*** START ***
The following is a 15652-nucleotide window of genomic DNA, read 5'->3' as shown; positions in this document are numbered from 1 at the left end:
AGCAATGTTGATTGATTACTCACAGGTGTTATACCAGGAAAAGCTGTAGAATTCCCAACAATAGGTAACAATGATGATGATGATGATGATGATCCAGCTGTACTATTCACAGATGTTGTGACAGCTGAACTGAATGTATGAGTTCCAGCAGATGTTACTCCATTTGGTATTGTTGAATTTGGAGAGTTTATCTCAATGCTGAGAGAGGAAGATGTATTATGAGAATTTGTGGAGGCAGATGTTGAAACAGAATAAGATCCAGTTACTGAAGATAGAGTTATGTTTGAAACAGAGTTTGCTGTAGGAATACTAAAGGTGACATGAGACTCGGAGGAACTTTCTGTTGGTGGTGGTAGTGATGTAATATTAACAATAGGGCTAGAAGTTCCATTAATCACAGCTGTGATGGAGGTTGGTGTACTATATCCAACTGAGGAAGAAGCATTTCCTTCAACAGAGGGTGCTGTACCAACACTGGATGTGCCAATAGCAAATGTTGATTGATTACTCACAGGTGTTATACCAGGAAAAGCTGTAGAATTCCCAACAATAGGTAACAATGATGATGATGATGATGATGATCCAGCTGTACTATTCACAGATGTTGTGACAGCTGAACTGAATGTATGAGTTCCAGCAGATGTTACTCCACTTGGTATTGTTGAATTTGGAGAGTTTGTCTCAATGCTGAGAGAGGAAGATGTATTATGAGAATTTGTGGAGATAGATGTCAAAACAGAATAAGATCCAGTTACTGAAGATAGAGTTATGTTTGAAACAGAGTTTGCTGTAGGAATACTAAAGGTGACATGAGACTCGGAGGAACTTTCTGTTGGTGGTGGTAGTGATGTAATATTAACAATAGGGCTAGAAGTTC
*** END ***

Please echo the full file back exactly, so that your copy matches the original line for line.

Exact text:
The following is a 15652-nucleotide window of genomic DNA, read 5'->3' as shown; positions in this document are numbered from 1 at the left end:
AGCAATGTTGATTGATTACTCACAGGTGTTATACCAGGAAAAGCTGTAGAATTCCCAACAATAGGTAACAATGATGATGATGATGATGATGATCCAGCTGTACTATTCACAGATGTTGTGACAGCTGAACTGAATGTATGAGTTCCAGCAGATGTTACTCCATTTGGTATTGTTGAATTTGGAGAGTTTATCTCAATGCTGAGAGAGGAAGATGTATTATGAGAATTTGTGGAGGCAGATGTTGAAACAGAATAAGATCCAGTTACTGAAGATAGAGTTATGTTTGAAACAGAGTTTGCTGTAGGAATACTAAAGGTGACATGAGACTCGGAGGAACTTTCTGTTGGTGGTGGTAGTGATGTAATATTAACAATAGGGCTAGAAGTTCCATTAATCACAGCTGTGATGGAGGTTGGTGTACTATATCCAACTGAGGAAGAAGCATTTCCTTCAACAGAGGGTGCTGTACCAACACTGGATGTGCCAATAGCAAATGTTGATTGATTACTCACAGGTGTTATACCAGGAAAAGCTGTAGAATTCCCAACAATAGGTAACAATGATGATGATGATGATGATGATCCAGCTGTACTATTCACAGATGTTGTGACAGCTGAACTGAATGTATGAGTTCCAGCAGATGTTACTCCACTTGGTATTGTTGAATTTGGAGAGTTTGTCTCAATGCTGAGAGAGGAAGATGTATTATGAGAATTTGTGGAGATAGATGTCAAAACAGAATAAGATCCAGTTACTGAAGATAGAGTTATGTTTGAAACAGAGTTTGCTGTAGGAATACTAAAGGTGACATGAGACTCGGAGGAACTTTCTGTTGGTGGTGGTAGTGATGTAATATTAACAATAGGGCTAGAAGTTC